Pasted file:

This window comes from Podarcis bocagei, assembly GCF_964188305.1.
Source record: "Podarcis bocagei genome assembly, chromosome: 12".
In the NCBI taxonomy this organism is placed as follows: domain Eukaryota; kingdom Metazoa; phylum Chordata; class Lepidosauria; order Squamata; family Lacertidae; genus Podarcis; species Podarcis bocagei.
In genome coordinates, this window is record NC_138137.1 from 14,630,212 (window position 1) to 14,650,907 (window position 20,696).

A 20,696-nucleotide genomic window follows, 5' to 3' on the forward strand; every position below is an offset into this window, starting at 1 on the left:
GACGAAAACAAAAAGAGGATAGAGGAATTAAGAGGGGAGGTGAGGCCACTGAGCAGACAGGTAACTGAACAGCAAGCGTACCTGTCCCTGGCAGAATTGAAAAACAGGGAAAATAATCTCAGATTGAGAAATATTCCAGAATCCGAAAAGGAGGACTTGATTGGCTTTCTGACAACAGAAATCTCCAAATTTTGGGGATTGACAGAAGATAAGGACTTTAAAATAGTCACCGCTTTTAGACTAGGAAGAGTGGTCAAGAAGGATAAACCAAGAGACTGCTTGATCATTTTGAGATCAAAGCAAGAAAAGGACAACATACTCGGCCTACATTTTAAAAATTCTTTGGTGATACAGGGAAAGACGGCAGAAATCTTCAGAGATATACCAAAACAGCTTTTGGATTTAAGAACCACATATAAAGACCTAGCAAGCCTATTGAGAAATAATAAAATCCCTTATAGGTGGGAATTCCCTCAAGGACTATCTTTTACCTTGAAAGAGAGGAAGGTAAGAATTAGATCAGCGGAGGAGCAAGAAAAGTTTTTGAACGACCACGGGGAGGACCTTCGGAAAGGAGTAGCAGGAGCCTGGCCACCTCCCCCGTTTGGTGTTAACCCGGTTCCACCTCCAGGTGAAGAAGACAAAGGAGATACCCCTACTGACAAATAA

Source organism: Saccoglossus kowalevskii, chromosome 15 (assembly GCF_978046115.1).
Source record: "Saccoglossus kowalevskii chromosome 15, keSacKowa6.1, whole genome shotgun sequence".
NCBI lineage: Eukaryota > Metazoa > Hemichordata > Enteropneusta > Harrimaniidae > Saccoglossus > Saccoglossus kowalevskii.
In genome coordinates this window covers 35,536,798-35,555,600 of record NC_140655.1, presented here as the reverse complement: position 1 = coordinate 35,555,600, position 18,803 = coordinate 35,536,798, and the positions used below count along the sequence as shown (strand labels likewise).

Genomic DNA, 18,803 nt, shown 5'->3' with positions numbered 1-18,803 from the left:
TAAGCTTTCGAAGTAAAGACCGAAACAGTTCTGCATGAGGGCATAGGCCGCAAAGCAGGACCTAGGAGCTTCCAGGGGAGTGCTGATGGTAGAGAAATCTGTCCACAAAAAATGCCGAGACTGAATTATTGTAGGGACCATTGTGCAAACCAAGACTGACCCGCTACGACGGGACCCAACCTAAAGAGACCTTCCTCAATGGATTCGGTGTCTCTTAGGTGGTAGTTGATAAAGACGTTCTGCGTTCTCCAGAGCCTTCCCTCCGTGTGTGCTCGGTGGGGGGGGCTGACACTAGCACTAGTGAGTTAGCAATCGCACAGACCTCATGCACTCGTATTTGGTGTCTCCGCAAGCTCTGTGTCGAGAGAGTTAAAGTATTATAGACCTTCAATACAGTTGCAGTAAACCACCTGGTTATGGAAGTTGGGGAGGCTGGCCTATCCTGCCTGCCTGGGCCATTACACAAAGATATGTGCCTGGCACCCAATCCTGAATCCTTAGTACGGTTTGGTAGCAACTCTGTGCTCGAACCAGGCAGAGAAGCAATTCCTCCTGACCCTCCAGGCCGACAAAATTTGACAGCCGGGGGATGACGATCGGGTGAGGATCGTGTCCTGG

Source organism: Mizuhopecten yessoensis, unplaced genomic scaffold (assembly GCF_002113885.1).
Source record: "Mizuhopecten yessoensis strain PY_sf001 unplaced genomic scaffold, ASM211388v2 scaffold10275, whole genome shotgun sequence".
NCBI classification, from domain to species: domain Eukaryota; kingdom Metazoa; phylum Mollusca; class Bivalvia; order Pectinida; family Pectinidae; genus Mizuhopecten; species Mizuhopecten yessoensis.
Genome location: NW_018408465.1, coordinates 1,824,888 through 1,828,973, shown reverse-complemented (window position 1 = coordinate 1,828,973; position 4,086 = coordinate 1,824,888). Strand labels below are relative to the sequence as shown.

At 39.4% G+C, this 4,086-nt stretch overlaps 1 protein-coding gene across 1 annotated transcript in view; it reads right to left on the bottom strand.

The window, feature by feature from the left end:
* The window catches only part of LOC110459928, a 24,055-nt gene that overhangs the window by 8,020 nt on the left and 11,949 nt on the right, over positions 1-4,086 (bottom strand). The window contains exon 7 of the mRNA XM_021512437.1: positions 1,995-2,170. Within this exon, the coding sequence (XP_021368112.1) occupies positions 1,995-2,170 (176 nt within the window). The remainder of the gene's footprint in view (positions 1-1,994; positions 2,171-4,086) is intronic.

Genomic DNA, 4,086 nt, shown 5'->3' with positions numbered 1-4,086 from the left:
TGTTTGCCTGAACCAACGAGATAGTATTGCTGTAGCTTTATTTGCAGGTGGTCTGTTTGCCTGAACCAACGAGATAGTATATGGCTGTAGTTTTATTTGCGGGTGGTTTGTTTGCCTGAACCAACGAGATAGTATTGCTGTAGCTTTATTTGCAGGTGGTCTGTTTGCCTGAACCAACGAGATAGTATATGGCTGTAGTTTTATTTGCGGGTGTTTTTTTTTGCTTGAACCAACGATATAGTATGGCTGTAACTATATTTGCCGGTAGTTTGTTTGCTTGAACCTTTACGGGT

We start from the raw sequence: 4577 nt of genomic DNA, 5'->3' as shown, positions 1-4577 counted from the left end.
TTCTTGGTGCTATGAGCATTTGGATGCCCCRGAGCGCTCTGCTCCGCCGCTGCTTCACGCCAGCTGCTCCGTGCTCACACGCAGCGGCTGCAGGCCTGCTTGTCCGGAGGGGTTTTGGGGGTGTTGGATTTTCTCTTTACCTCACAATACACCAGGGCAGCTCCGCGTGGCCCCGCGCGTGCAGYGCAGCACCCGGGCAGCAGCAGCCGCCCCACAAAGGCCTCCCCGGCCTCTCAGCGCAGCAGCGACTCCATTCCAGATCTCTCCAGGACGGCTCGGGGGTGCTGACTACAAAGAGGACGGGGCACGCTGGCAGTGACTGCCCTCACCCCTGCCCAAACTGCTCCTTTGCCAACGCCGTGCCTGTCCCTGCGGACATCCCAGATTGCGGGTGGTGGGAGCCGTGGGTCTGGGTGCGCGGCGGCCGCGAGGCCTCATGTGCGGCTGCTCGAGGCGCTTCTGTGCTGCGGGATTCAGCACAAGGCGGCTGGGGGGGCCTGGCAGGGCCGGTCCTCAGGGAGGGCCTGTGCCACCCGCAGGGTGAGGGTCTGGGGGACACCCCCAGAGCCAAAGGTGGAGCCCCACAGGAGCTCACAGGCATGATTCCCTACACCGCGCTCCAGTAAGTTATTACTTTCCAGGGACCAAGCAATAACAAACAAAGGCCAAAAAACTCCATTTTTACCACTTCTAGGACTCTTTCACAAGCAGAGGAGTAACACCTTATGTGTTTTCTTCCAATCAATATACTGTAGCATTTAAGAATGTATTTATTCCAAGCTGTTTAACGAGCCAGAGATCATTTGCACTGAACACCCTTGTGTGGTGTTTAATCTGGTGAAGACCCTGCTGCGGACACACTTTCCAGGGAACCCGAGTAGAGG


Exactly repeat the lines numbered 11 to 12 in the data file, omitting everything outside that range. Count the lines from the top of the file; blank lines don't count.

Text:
Genomic DNA, 18,803 nt, shown 5'->3' with positions numbered 1-18,803 from the left:
TAAGCTTTCGAAGTAAAGACCGAAACAGTTCTGCATGAGGGCATAGGCCGCAAAGCAGGACCTAGGAGCTTCCAGGGGAGTGCTGATGGTAGAGAAATCTGTCCACAAAAAATGCCGAGACTGAATTATTGTAGGGACCATTGTGCAAACCAAGACTGACCCGCTACGACGGGACCCAACCTAAAGAGACCTTCCTCAATGGATTCGGTGTCTCTTAGGTGGTAGTTGATAAAGACGTTCTGCGTTCTCCAGAGCCTTCCCTCCGTGTGTGCTCGGTGGGGGGGGCTGACACTAGCACTAGTGAGTTAGCAATCGCACAGACCTCATGCACTCGTATTTGGTGTCTCCGCAAGCTCTGTGTCGAGAGAGTTAAAGTATTATAGACCTTCAATACAGTTGCAGTAAACCACCTGGTTATGGAAGTTGGGGAGGCTGGCCTATCCTGCCTGCCTGGGCCATTACACAAAGATATGTGCCTGGCACCCAATCCTGAATCCTTAGTACGGTTTGGTAGCAACTCTGTGCTCGAACCAGGCAGAGAAGCAATTCCTCCTGACCCTCCAGGCCGACAAAATTTGACAGCCGGGGGATGACGATCGGGTGAGGATCGTGTCCTGG